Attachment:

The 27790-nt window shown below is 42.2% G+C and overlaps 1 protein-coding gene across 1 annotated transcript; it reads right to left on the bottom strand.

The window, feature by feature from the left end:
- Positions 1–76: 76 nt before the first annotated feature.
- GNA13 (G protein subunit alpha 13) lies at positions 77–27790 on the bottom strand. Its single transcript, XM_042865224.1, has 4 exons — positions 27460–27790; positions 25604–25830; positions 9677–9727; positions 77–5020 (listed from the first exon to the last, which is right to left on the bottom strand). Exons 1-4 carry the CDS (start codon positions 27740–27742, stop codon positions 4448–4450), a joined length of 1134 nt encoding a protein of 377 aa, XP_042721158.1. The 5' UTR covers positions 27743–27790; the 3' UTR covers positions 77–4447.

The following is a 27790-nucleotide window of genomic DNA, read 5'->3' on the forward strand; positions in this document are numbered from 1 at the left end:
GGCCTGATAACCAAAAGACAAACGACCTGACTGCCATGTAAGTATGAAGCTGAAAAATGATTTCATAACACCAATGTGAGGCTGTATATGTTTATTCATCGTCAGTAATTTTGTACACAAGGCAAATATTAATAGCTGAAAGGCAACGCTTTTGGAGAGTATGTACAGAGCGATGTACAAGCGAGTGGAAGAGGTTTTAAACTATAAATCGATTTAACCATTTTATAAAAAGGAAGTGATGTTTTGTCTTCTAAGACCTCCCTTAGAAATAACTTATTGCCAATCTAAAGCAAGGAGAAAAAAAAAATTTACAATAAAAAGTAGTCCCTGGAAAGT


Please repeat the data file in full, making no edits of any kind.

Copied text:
The 27790-nt window shown below is 42.2% G+C and overlaps 1 protein-coding gene across 1 annotated transcript; it reads right to left on the bottom strand.

The window, feature by feature from the left end:
- Positions 1–76: 76 nt before the first annotated feature.
- GNA13 (G protein subunit alpha 13) lies at positions 77–27790 on the bottom strand. Its single transcript, XM_042865224.1, has 4 exons — positions 27460–27790; positions 25604–25830; positions 9677–9727; positions 77–5020 (listed from the first exon to the last, which is right to left on the bottom strand). Exons 1-4 carry the CDS (start codon positions 27740–27742, stop codon positions 4448–4450), a joined length of 1134 nt encoding a protein of 377 aa, XP_042721158.1. The 5' UTR covers positions 27743–27790; the 3' UTR covers positions 77–4447.

The following is a 27790-nucleotide window of genomic DNA, read 5'->3' on the forward strand; positions in this document are numbered from 1 at the left end:
GGCCTGATAACCAAAAGACAAACGACCTGACTGCCATGTAAGTATGAAGCTGAAAAATGATTTCATAACACCAATGTGAGGCTGTATATGTTTATTCATCGTCAGTAATTTTGTACACAAGGCAAATATTAATAGCTGAAAGGCAACGCTTTTGGAGAGTATGTACAGAGCGATGTACAAGCGAGTGGAAGAGGTTTTAAACTATAAATCGATTTAACCATTTTATAAAAAGGAAGTGATGTTTTGTCTTCTAAGACCTCCCTTAGAAATAACTTATTGCCAATCTAAAGCAAGGAGAAAAAAAAAATTTACAATAAAAAGTAGTCCCTGGAAAGT